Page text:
NEVADA FARMING 2.0
Harvesting the great indoors.
WRITTEN BY ANN LINDEMANN
PHOTOS BY JEFF ROSS
Indoor farming operations are flourishing in urban areas such as Chicago, where fresh herbs and salad greens grow in a 90,000-square-foot warehouse near the Chicago Midway International airport. At the South Pole, the National Science Foundation has its own hydroponic farm. And arid Israel — where land is limited, population dense, and political risk high — is becoming a worldwide model for nontraditional farming methods.
And by planting crops vertically, growers everywhere are packing in more plants per acre than with field farms — a great incentive for densely populated areas.
Indoor agriculture is about growing edibles in controlled environments, be it greenhouses, hoop houses, or warehouses. Within these indoor confines, growers use a variety of methods and technologies. Hydroponics involves growing crops directly in water, while aeroponics operations suspend plants in the air and simply mist the roots with a mineral-rich liquid solution. Aquaculture "grows" fish rather than plants.
Here in the United States, the indoor agriculture trend is gaining considerable attention, but, like a teenager, it struggles with its identity. Mention hydroponics and many folks envision clandestine indoor marijuana-growing operations. Indeed, a great amount of valuable agricultural intel has been gleaned from such ventures. Many would argue that "a plant is a plant." Some new indoor farmers are distancing themselves from their pot-growing counterparts due to inherent public relations challenges, while others keep a foot in both camps.
"Because indoor agriculture is such a young industry — and naturally entrepreneurial — the definition is broad and changing," says Nicola Kerslake of Newbean Capital, a Reno-based venture capital firm.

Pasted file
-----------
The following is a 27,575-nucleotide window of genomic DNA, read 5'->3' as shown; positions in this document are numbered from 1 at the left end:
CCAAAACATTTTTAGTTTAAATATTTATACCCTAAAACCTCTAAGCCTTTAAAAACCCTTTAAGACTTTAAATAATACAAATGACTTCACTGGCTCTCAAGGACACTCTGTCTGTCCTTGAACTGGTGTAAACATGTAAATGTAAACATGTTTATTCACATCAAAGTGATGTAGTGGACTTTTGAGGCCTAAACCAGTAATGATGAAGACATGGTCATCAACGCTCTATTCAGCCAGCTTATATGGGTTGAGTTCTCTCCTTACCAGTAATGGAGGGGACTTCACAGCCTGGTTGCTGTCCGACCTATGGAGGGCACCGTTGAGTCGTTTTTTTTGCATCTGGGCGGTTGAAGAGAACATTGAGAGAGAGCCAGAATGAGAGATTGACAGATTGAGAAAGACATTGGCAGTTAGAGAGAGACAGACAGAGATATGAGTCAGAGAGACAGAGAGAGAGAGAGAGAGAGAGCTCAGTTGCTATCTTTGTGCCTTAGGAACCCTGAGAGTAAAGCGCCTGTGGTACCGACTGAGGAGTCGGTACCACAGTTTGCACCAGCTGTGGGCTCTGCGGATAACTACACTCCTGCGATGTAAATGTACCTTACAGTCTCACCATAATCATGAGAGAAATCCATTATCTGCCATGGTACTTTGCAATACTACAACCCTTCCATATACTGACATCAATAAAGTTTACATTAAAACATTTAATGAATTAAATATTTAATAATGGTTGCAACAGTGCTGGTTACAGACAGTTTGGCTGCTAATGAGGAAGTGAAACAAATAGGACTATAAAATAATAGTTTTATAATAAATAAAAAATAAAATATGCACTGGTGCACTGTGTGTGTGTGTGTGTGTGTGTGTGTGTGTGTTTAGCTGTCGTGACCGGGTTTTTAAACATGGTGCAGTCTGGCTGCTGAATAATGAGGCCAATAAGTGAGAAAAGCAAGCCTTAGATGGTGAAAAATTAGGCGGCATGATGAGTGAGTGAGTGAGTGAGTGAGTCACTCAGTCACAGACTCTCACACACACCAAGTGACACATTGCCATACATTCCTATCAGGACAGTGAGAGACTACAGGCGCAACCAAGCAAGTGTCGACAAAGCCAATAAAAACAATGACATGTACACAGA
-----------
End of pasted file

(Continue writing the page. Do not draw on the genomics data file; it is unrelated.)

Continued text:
Kerslake founded the Indoor Agriculture Conference here in Nevada. Entering its third year in 2015, the event brings together influential scientists, farmers, and entrepreneurs.
Supplementation or replacement?
Kerslake firmly believes that indoor agriculture isn't about replacing traditional agriculture, but rather supplementing it.
"It offers another tool that farmers can use [in meeting] the challenge of husbanding resources, especially water, and maximizing yield each year," she says. "Indoor agriculture typically uses a fraction of the water and pesticides used in field farms, and indoor farmers use technology to control when produce is harvested, meaning less food waste."
Richard Jasoni, an associate research ecologist in the Desert Research Institute's Earth and Ecosystem Sciences division in Reno, agrees.
"More efficient farming practices are important in Nevada, mainly from the perspective of water saving," Jasoni says. "Indoor agriculture can help with water saving; there also are some (practices) in the [outdoor fields] that can be done to conserve water. There is certainly a mix of ways to make agricultural practices — indoor and outdoor — more efficient."
Jasoni recently took his research out of the lab and into the classroom as part of DRI's GreenPower K-12 Outreach Program. Four microgreen growing systems have been installed in Earl Wooster High School's aquaponics laboratory. Microgreens are plants that are harvested shortly after the first true leaf sprouts.
"They are gaining popularity in many restaurants," he says, "and provide a perfect short-term, hands-on agricultural experience."
Equally valuable, Jasoni says, is that the students at the Reno high school get to apply scientific concepts and develop inquiry-based investigations. (See related story in this edition.)
Bonnie Lind says Nevada is ripe for the benefits of commercial indoor agriculture. As the former renewable energy specialist for the Nevada Governor's Office of Economic Development, Lind spent the last few years exploring how to diversify the state's economy by using available resources. In particular, Lind researched and promoted the viability of large-scale commercial indoor agriculture in the state. Now she has branched out with an exciting, new job with a company building a large, indoor agricultural operation (a fish farm in Minden, Nev.). (See related sidebar in this edition.)